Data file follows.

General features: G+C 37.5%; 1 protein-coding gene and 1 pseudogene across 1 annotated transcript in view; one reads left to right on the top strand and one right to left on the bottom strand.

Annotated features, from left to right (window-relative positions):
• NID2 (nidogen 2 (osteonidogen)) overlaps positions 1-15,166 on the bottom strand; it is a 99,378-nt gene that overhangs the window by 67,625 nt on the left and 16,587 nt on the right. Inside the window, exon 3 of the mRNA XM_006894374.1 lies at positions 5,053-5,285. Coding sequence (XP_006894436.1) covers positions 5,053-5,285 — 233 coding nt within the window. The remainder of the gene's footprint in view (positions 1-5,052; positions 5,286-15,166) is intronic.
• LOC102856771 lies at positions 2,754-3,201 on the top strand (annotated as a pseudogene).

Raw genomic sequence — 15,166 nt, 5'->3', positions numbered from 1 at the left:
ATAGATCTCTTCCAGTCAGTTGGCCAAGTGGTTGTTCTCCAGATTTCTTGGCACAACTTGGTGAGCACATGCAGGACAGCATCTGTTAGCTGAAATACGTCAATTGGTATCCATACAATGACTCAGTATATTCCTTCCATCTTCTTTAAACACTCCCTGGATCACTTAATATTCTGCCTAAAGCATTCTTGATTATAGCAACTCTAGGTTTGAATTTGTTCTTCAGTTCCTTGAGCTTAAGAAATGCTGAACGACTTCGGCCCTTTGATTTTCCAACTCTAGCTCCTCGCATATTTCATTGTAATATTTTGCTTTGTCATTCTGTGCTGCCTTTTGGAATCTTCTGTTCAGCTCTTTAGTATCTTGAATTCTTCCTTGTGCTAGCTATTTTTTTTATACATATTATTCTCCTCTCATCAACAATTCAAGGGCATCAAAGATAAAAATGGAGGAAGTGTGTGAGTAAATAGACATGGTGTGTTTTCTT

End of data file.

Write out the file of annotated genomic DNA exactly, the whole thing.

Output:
General features: G+C 37.5%; 1 protein-coding gene and 1 pseudogene across 1 annotated transcript in view; one reads left to right on the top strand and one right to left on the bottom strand.

Annotated features, from left to right (window-relative positions):
• NID2 (nidogen 2 (osteonidogen)) overlaps positions 1-15,166 on the bottom strand; it is a 99,378-nt gene that overhangs the window by 67,625 nt on the left and 16,587 nt on the right. Inside the window, exon 3 of the mRNA XM_006894374.1 lies at positions 5,053-5,285. Coding sequence (XP_006894436.1) covers positions 5,053-5,285 — 233 coding nt within the window. The remainder of the gene's footprint in view (positions 1-5,052; positions 5,286-15,166) is intronic.
• LOC102856771 lies at positions 2,754-3,201 on the top strand (annotated as a pseudogene).

Raw genomic sequence — 15,166 nt, 5'->3', positions numbered from 1 at the left:
ATAGATCTCTTCCAGTCAGTTGGCCAAGTGGTTGTTCTCCAGATTTCTTGGCACAACTTGGTGAGCACATGCAGGACAGCATCTGTTAGCTGAAATACGTCAATTGGTATCCATACAATGACTCAGTATATTCCTTCCATCTTCTTTAAACACTCCCTGGATCACTTAATATTCTGCCTAAAGCATTCTTGATTATAGCAACTCTAGGTTTGAATTTGTTCTTCAGTTCCTTGAGCTTAAGAAATGCTGAACGACTTCGGCCCTTTGATTTTCCAACTCTAGCTCCTCGCATATTTCATTGTAATATTTTGCTTTGTCATTCTGTGCTGCCTTTTGGAATCTTCTGTTCAGCTCTTTAGTATCTTGAATTCTTCCTTGTGCTAGCTATTTTTTTTATACATATTATTCTCCTCTCATCAACAATTCAAGGGCATCAAAGATAAAAATGGAGGAAGTGTGTGAGTAAATAGACATGGTGTGTTTTCTT